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Adolescent and Young Adult Health
May 2016

Involving Parents in Pediatric Patients’ Decisions About Long-Acting Reversible Contraception

Author Affiliations
  • 1Adolescent Medicine Section, Department of Pediatrics, University of Colorado School of Medicine, Aurora
  • 2Division of Adolescent Medicine, Department of Pediatrics, University of Washington, Seattle
  • 3Group Health, Seattle, Washington
  • 4Treuman Katz Center for Pediatric Bioethics, Seattle, Washington
  • 5Division of Bioethics, Department of Pediatrics, University of Washington, Seattle

Copyright 2016 American Medical Association. All Rights Reserved. Applicable FARS/DFARS Restrictions Apply to Government Use.

JAMA Pediatr. 2016;170(5):409-410. doi:10.1001/jamapediatrics.2015.3152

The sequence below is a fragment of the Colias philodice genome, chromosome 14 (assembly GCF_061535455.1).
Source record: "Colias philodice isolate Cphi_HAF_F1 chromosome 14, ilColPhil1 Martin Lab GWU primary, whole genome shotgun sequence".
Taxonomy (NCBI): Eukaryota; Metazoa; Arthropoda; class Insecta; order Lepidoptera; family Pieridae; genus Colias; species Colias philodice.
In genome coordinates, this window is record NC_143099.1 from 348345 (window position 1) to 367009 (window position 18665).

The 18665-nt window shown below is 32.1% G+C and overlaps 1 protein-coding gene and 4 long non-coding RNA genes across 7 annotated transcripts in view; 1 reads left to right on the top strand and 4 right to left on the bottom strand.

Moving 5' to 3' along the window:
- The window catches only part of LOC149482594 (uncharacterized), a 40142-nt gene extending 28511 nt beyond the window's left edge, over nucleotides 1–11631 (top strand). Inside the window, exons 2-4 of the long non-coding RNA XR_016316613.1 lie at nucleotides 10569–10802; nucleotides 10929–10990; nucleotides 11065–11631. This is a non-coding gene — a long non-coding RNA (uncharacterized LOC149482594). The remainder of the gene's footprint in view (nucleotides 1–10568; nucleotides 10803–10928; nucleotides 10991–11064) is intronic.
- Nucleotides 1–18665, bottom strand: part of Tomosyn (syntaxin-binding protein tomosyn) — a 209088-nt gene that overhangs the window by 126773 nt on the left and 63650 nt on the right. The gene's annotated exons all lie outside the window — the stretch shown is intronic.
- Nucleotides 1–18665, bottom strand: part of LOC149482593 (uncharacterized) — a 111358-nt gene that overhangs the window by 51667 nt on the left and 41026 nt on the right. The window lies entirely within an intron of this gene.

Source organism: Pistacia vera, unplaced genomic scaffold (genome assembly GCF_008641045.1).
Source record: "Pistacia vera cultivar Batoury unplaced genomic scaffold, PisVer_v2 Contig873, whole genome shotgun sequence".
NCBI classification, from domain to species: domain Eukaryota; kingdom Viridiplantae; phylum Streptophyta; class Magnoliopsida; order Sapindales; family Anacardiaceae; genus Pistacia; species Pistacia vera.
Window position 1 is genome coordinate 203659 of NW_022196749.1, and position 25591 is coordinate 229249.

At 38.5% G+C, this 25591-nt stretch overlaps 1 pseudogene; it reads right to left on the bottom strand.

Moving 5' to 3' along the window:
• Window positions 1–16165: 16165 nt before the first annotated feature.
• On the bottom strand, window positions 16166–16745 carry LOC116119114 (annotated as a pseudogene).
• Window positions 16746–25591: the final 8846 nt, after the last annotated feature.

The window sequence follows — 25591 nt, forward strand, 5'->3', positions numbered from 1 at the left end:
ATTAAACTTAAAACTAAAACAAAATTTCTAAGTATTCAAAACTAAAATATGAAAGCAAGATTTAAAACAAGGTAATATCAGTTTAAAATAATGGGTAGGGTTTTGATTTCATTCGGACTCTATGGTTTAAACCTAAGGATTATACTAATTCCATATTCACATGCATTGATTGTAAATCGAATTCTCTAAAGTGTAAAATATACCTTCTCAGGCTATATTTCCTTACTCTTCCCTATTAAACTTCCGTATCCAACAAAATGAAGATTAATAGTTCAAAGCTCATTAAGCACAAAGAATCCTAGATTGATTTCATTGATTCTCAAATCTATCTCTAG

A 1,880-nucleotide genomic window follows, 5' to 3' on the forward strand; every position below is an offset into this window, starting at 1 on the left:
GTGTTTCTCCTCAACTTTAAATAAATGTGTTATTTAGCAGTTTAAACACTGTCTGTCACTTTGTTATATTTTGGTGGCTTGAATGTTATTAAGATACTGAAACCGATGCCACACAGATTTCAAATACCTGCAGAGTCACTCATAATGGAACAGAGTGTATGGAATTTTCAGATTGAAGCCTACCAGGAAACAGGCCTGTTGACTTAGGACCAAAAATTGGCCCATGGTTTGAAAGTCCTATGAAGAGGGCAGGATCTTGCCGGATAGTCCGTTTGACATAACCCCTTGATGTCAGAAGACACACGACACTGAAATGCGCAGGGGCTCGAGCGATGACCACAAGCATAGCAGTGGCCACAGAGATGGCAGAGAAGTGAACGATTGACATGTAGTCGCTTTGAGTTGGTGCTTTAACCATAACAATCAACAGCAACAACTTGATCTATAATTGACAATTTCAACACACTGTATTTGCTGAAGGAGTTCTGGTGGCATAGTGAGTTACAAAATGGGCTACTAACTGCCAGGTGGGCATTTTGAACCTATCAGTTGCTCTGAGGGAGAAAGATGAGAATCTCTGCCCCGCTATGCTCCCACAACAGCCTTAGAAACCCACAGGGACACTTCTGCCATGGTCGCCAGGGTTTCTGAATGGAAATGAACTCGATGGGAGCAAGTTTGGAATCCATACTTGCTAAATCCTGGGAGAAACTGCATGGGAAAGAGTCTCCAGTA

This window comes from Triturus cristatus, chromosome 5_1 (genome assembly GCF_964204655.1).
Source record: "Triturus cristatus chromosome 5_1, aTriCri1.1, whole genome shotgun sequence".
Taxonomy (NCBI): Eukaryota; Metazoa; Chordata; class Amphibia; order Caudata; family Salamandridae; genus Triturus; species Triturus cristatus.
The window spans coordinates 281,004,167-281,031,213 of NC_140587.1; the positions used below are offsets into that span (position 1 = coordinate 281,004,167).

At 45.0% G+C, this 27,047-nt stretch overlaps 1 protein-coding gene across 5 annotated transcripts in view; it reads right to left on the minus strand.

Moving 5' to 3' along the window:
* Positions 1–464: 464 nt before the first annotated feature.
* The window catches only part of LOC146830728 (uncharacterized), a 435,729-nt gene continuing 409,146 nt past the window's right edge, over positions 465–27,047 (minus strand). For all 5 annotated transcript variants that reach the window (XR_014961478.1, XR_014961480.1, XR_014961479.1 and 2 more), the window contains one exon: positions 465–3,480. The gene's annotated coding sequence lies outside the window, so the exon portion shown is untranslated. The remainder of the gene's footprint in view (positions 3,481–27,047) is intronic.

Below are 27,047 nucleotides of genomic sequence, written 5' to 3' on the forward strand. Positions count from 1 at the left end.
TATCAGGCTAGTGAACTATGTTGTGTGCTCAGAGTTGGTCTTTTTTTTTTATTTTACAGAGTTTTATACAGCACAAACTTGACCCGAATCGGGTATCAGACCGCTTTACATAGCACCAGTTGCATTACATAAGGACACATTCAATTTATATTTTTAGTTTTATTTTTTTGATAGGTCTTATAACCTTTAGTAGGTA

Long-acting reversible contraceptive (LARC) devices, including intrauterine devices and subdermal contraceptive implants, are safe and effective methods that have great potential to reduce teenage pregnancy in the United States. The American Academy of Pediatrics supports the use of LARC devices in young, nulliparous women, and there is growing interest among pediatric trainees to offer these methods.1,2 Studies have shown that when barriers to access and cost are removed, the majority of adolescents seeking contraception will choose a LARC method.3 Use of LARC devices is gradually increasing among adolescents in the United States: 7% of adolescents using contraceptives have chosen LARC devices, with rates in some states as high as 20%.4 As more adolescents gain access to and display interest in these contraceptive methods, their pediatric health care professionals face new questions. How do health care professionals involve parents in a teenager’s decision to initiate a LARC method, and how do we navigate circumstances when a teenager does not want her parents involved?

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